You say holster, I say art. And we are both right. It is the work of Chris Andre, the “Slickbald” of the Slickbald Custom Holsters. I recently attended one of his one-on-one classes to learn to make Western holsters, and I was amazed by the creations that appear as a regular day’s work for Slickbald.
As I entered the workshop, one rig heaped on the table was a double buscadero. Great swathes of the belt’s surface were died turquoise and embellished with skulls and gothic-themed crosses. It looked good. Good enough to be the star in a Hollywood movie. But on closer examination, there were obvious scrapes on the belt at the top of the holster’s mouth. This was a shooter’s competitive rig. Chris explained that it was in the shop for additional holsters in a different style. The owner had worn the rig out and wanted a new rig built along the same pattern. The wear? Only the scrapes previously described. I do not see very many holsters in Slickbald’s workshop. But, as Slickbald explained, everything in his shop is custom made to order, and after he photographs the rig for posterity, it is shipped out the door to the waiting customer. When I asked him about the beautiful rigs casually scattered around the shop, Chris replied, “They are mistakes.”
Lying carelessly in a heap was perhaps the most ornate and beautiful rig I have ever seen. Old Glory waved around the side of the belt, with its rich, majestic colors of red, white and blue. The holster’s body is a double-loop style with accent spots on the perimeter, and a carving of the eagle on the great seal filled the back landscape of the belt. This double buscadero looked to be made for a presentation of state or a display in the halls of government. Yet, it laid neglected. The fault? It did not fit the customer. Slickbald’s solution: Take it back and do it all over again.
One Of A Kind
Steve Fowler, aka Bat Masterson, ordered a beautiful double buscadero carved with a rich floral pattern. It is a Hollywood or “B” Western-style rig. It fit the tall, stately Masterson, dressed in his Sunday meeting clothes, to a T. Yet the precise detail of the winding leaves and subtle colors made the rig appear almost simple. And it still completely matched the calm and collected demeanor of Masterson. In many instances, it takes careful, close examination to see the true depth of Slickbald’s detailed carving. A magnifying lens is also helpful.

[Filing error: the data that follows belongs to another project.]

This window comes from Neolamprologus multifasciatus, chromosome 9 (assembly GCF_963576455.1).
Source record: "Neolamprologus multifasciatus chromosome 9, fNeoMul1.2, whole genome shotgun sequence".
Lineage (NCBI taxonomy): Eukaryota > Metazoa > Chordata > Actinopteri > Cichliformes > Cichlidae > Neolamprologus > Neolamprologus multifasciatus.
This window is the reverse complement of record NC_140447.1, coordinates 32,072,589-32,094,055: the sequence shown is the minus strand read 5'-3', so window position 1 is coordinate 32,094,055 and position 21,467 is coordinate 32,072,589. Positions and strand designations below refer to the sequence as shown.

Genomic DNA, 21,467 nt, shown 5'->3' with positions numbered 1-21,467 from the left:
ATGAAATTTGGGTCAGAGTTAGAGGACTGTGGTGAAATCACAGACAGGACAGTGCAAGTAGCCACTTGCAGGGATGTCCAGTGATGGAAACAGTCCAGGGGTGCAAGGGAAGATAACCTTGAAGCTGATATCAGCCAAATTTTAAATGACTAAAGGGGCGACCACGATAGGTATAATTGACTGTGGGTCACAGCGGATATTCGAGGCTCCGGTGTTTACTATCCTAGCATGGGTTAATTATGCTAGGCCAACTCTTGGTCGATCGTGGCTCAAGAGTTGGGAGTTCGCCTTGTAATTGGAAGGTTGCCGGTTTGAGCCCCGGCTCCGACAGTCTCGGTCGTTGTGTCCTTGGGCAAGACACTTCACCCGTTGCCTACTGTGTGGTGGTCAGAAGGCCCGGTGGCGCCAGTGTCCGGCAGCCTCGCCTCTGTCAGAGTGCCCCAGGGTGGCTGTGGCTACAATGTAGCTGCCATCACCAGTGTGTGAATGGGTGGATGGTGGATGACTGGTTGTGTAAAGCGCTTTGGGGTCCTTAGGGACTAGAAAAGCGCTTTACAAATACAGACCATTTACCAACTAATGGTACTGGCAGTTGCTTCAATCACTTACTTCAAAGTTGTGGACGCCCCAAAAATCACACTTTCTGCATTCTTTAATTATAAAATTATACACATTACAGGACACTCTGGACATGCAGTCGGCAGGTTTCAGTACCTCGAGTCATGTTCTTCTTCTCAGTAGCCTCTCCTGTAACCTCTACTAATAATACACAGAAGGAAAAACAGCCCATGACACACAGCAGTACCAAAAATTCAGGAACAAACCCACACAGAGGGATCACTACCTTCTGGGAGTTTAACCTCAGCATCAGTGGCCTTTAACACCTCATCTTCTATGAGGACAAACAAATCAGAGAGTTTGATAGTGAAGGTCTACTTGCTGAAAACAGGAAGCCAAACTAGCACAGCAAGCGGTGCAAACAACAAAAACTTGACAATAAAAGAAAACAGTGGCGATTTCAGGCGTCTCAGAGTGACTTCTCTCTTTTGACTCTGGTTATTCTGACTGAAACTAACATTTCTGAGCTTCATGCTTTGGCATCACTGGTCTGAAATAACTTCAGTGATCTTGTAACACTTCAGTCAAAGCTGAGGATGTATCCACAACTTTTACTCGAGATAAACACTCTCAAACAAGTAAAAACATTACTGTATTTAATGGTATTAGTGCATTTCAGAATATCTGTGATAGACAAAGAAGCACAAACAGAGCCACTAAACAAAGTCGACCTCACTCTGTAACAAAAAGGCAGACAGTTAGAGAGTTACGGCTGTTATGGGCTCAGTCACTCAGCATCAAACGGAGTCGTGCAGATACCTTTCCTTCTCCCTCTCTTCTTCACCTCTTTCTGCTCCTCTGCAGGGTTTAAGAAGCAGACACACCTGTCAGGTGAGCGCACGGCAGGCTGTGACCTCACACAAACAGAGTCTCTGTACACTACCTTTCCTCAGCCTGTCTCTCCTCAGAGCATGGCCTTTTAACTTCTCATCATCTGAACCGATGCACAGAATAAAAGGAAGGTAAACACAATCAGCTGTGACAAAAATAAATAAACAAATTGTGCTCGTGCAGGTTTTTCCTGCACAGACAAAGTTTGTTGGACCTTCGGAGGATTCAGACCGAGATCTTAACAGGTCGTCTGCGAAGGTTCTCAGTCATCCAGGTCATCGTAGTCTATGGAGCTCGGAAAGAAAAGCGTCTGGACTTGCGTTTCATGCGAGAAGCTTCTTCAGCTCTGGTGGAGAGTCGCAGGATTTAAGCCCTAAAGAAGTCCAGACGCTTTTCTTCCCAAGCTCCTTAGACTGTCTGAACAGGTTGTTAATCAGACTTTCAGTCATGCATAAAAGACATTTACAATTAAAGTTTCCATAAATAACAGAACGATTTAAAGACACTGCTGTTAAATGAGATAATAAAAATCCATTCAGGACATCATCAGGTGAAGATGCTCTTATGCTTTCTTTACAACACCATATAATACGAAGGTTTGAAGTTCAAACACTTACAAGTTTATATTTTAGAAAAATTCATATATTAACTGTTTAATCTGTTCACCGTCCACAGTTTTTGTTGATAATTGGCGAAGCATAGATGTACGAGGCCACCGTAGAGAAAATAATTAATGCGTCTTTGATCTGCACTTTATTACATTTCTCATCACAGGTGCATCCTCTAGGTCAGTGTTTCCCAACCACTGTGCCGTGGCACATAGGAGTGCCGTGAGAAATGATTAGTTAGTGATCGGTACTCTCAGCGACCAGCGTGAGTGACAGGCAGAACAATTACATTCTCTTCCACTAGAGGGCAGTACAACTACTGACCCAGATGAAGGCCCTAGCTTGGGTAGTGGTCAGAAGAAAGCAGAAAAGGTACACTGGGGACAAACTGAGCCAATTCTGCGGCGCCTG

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At many places on the outline or the body of the belt and holster, Slickbald applied “spots,” or decorative metal studs that are used to further adorn the rig. Spots can come in many sizes and shapes and even colors. Squares, rectangle, circles, silver or brass. In fact, the earliest use of spots may be Native Americans, who applied brass tacks to their rifle stocks and used them as personal adornments. The rectangular pyramid spots hand-set on Bat’s rig are for maximum bling. This is the way a Hollywood holster should look.
Another “plain” rig I found in the Slickbald’s shop is also a double buscadero. It is uniform black, trimmed with silver spots and large white fleur-de-lis designs. But upon closer examination, the fleur-de-lis designs are in fact cutout windows. Inside the window is cowhide. The white-hair inlay is a perfect contrast to the black finish. The look is so simple and so authentic that it is elegant. Right out of a Hollywood “B” Western. Its fault? A measurement was taken incorrectly, then not discovered until…Now you begin to understand Slickbald.
Slickbald’s shop is a one-man operation, and although it’s not cramped, it is well filled. A table is devoted to cutting and assembling. A sturdy office desk features a large granite slab and several light fixtures, the drawers filled with stamping and carving tools. There is a booth to apply dyes. There are not your typical blacks and shades of brown, but nearly 60 different colors and hues of dyes. In one corner is a tall rack of cardboard holster patterns, alongside of which are steel straps and a hydraulic press that can quickly punch out familiar blanks. Another workbench is solely for finishing the burnishing, waxing, buckles, snaps and spots—all of the fine touches and glitter. Transitioning from station to station, Slickbald moves effortlessly and yet with purpose as each steps build upon the other.
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It is obvious that the double buscadero is the most favored rig that Slickbald creates. It is the largest “canvas” available in a holster rig. Although Chris does not admit it, he appears to have a penchant for red roses. What I think are some of Slickbald’s most beautiful and true-to-life carvings are of red roses. One particular holster I saw had large, full-bloom roses, and the belt was adorned with intertwining green stems, leaves and flowers in various states of blossoming.
Silkbald can teach you the skills required to build any of the multitude of holsters and belts he makes. He does this in one-on-one classes and as part of the education programs at leather shows. His training is clear, precise and well laid out for the student to both experience and succeed at Western holster making.
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Slickbald is in a league of his own. He carefully designs, carves and finishes the designs that distinguish his customers. He is happiest when a customer gives him free reign to create. And his results do not disappoint. Slickbald’s creations should be hung on a wall to admire, yet are commonly seen on the firing line.
For more, visit http://www.slickbald.com or call 303-641-0861.
This article was originally published in the 2016 GUN ANNUAL™ buyer’s guide. Print Subscriptions are available here.
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